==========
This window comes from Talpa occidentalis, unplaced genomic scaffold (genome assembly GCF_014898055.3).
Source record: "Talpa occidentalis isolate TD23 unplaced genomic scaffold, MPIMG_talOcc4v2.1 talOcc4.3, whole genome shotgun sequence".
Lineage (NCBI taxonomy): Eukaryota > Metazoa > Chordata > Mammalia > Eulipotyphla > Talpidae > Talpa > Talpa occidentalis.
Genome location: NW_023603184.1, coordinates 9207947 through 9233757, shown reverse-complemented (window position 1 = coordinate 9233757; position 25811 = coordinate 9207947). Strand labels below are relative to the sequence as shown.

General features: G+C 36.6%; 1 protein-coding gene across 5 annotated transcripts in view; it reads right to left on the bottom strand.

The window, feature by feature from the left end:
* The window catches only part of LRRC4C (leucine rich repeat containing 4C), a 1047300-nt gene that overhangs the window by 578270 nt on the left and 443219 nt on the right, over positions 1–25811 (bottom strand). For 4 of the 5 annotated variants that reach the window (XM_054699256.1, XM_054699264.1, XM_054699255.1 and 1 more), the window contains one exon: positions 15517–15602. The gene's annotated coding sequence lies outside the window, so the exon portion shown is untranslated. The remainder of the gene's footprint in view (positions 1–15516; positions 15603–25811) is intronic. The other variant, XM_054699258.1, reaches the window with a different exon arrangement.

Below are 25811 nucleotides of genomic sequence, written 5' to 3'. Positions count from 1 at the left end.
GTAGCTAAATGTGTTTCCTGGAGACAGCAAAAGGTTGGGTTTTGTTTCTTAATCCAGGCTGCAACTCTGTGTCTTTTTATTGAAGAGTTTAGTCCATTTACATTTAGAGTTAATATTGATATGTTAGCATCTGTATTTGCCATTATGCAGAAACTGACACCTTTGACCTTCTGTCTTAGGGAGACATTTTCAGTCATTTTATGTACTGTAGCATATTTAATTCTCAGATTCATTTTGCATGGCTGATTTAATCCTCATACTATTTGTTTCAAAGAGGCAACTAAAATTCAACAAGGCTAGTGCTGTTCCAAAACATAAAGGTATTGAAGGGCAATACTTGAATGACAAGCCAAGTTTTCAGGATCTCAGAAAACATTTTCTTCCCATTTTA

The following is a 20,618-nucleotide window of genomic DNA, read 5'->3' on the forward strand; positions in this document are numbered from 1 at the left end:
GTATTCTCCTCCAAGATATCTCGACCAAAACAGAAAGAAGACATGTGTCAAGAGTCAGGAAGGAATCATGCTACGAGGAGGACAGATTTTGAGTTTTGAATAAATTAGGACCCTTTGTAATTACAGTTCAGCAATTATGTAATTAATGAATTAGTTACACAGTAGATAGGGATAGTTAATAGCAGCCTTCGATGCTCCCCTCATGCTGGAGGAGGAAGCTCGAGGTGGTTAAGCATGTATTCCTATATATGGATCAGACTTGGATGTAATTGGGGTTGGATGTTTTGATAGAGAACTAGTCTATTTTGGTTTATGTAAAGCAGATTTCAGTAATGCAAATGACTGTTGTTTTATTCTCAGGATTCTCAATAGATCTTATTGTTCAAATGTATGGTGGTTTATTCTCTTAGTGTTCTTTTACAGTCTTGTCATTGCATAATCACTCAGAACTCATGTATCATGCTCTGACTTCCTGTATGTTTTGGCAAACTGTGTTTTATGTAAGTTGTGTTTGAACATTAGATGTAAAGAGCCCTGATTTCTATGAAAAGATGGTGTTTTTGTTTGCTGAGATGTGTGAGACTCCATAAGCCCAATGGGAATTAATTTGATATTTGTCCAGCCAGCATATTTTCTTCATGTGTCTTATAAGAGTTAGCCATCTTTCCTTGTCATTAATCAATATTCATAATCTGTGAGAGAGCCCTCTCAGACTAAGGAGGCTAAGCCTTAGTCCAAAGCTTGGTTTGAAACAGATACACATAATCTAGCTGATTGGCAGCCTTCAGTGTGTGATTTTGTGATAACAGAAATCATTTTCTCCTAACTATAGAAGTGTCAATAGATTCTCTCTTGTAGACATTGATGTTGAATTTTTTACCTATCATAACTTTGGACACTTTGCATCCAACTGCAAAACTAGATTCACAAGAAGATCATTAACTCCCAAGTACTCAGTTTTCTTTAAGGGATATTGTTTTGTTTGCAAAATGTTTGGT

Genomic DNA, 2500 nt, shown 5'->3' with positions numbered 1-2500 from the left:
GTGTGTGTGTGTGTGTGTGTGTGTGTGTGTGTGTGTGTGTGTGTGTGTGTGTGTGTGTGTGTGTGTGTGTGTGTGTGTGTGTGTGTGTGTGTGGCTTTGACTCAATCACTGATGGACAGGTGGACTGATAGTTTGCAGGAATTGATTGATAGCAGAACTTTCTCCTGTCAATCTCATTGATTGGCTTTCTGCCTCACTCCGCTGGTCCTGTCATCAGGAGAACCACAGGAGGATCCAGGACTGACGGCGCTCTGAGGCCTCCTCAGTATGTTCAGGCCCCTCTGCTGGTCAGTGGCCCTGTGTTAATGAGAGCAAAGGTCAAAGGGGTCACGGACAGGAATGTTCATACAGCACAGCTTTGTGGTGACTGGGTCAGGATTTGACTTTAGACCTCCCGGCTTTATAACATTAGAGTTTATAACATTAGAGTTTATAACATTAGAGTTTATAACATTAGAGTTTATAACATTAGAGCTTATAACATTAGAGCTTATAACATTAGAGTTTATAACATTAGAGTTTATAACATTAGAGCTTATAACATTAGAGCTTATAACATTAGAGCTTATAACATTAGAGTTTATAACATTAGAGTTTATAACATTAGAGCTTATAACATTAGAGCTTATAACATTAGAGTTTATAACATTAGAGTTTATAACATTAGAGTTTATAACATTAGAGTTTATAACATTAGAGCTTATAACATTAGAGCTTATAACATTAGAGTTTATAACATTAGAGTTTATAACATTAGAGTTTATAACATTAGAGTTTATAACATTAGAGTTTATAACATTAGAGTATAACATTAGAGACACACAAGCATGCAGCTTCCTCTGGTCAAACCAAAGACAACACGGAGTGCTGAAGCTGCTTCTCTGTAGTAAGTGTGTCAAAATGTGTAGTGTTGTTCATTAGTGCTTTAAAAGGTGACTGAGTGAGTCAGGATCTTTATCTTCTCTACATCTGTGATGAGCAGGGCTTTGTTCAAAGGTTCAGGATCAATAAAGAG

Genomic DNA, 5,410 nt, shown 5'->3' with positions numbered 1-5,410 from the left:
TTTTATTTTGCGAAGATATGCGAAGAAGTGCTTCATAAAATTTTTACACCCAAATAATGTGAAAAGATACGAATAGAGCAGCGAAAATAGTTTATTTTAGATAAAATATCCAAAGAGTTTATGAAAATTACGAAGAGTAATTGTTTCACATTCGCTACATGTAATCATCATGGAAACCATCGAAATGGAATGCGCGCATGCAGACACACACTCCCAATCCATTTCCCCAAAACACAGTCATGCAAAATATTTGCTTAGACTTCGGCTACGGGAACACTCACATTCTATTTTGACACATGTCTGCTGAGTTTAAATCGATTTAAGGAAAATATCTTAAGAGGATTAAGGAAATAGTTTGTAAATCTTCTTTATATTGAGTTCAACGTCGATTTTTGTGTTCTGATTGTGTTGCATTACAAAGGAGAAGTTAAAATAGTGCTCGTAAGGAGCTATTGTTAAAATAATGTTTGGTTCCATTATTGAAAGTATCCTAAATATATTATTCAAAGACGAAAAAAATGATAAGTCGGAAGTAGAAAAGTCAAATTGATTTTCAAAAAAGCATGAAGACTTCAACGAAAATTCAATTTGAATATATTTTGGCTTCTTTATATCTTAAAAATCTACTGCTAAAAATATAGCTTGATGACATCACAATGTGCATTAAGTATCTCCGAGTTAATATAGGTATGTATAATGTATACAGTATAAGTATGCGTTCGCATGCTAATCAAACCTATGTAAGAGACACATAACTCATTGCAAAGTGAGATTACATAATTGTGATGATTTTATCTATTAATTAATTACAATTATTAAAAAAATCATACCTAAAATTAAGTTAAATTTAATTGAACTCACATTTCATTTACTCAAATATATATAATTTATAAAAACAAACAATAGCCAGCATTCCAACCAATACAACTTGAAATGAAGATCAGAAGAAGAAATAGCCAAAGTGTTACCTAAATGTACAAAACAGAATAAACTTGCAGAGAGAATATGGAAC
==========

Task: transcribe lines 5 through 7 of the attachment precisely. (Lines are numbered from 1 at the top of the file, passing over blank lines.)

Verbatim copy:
General features: G+C 36.6%; 1 protein-coding gene across 5 annotated transcripts in view; it reads right to left on the bottom strand.

The window, feature by feature from the left end:
* The window catches only part of LRRC4C (leucine rich repeat containing 4C), a 1047300-nt gene that overhangs the window by 578270 nt on the left and 443219 nt on the right, over positions 1–25811 (bottom strand). For 4 of the 5 annotated variants that reach the window (XM_054699256.1, XM_054699264.1, XM_054699255.1 and 1 more), the window contains one exon: positions 15517–15602. The gene's annotated coding sequence lies outside the window, so the exon portion shown is untranslated. The remainder of the gene's footprint in view (positions 1–15516; positions 15603–25811) is intronic. The other variant, XM_054699258.1, reaches the window with a different exon arrangement.